Depression is a challenging disease in many ways. It has numerous possible causes and symptoms that are often associated with other health problems. It's also quite likely that most people will be depressed about something at some point in their lives, but this can be considered normal given the circumstances behind those feelings and how long they last. It's natural, for instance, to feel depressed after the death of a loved one or a personal or professional hardship. But when do "normal" feelings of sadness cross over to clinical depression? An accurate diagnosis is key.
📷 The first step is recognizing the symptoms of depression and noting how long you have experienced them. The National Institute of Mental Health states that any of the following signs and symptoms suggest you may be suffering from depression:
Feeling sad, anxious or "empty."Feeling hopeless or pessimistic.Feelings of guilt, worthlessness or helplessness.Losing interest or pleasure in favorite hobbies and activities.Lower energy or persistent fatigue.Problems concentrating, remembering or making decisions.Sleep problems, including oversleeping.Changes in appetite or weight.Thoughts of death or suicide.Feeling restless and irritable.Constant physical ailments.
Again, many of these feelings may come and go over the course of one's life. But if these symptoms are present for more than two weeks, it's critical to get a professional diagnosis as quickly as possible. A depressive disorder , like most diseases, is best treated when diagnosed early, before it progresses.
Primary care doctors are usually well-equipped to do a preliminary screening. "It makes sense to see a general practitioner first," says Dr. Maria Oquendo, chairman of psychiatry in the Perelman School of Medicine at the University of Pennsylvania and president of the American Psychiatric Association. But she adds that patients have an obligation to be honest and forthright with their doctor. "If you suspect you have depression, it is very important to bring it up to your doctor directly," she says. "Many doctors are under tremendous time pressure to see many patients, and it is not uncommon for psychological conditions not to be addressed. So make a point of telling the doctor."
Having an open and honest relationship with your doctor is a must, says Dr. Drew Ramsey, assistant clinical professor of psychiatry at Columbia University in New York. "The best way to get an accurate diagnosis and, more important, to get treatment, is to find a mental health professional you feel a good fit with," he says. "My patients don't get better because I teach at Columbia, they get better because we have a good working alliance in how we treat it." By "good fit," he means finding a clinician you trust and can work with when challenged. "This is a voluntary system. You are allowed to find the clinician you like working with," he says.
Even in such a relationship, talking about a depressive disorder isn't easy. The NIMH suggests that the conversation can begin simply, by saying something like, "I haven't been myself lately," or "I think I might have depression, and I'd like some help." It also recommends coming to your appointment with a list of prepared information, including:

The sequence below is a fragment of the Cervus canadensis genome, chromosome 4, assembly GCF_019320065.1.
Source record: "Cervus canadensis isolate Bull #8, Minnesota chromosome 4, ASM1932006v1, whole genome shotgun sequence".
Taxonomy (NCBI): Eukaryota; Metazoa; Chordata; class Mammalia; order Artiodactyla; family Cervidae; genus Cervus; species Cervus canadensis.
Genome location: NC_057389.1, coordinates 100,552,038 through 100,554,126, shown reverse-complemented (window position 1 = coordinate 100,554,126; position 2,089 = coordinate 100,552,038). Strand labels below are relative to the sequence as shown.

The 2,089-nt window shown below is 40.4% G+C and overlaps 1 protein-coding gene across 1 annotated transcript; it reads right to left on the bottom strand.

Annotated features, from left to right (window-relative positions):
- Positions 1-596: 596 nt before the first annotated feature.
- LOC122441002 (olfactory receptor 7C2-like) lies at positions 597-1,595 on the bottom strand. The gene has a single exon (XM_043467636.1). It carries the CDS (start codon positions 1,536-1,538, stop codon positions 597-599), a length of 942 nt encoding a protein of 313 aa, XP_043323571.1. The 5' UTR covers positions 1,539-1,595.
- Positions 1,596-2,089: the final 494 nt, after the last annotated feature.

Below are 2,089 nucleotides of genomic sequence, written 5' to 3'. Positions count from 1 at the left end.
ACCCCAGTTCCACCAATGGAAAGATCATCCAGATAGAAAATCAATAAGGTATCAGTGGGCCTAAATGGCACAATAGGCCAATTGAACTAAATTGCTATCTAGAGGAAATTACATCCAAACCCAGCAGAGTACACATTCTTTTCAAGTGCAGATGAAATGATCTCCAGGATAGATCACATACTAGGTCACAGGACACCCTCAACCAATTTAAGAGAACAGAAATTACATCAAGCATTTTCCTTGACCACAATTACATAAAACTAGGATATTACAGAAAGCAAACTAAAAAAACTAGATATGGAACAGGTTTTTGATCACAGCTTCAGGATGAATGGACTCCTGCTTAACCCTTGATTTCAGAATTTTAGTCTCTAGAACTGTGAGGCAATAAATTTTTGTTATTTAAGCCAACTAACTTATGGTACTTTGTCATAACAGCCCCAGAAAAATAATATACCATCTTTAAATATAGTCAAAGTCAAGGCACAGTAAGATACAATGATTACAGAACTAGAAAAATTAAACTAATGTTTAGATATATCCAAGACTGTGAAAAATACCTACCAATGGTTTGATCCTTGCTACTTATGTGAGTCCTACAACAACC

Any symptoms you've had, such as those that may seem unrelated to depression.When those symptoms started and how severe they are.Whether these symptoms occurred before, and if so, how they were treated.Personal information, including major stressful events in your life or recent changes in professional or personal relationships.Every prescription and over-the-counter medication you take, including vitamins and supplements.
The first step in diagnosing depression is usually determining if there's a physical cause for your symptoms, of which there are many possibilities. "Many symptoms of depression are consonant with illness, such as being tired, hungry or apathetic," Oquendo says. "It is critical that symptoms be considered in the context of other medical conditions," and to rule out if something else could possibly be going on. Problems with the thyroid gland, for example, can cause symptoms that look like depression. And many medications used to treat other illnesses can cause these symptoms as well. Your doctor will try to eliminate these other possible causes through a comprehensive physical exam, personal interview questions and lab tests.
If no physical cause is found, many primary care doctors prescribe antidepressant medication. While medications can be helpful, many mental health experts believe they are overprescribed. "Unfortunately, given our current health care system, primary care doctors don't have enough time, through no fault of their own, and may just prescribe antidepressants, because it is an easier fix," says Arthur Nezu, professor of psychology at Drexel University in Philadelphia.
A better choice might be to seek a professional with more expertise in depression, he says. There are many such specialists, including psychiatrists, psychologists, social workers or mental health counselors. The NIMH says that if your doctor does not refer you to such a provider, or if you feel your doctor is not taking your concerns seriously, you should contact your health insurance provider and ask for the name of a mental health specialist in your plan. You can also ask friends and family for recommendations.
By David Levine
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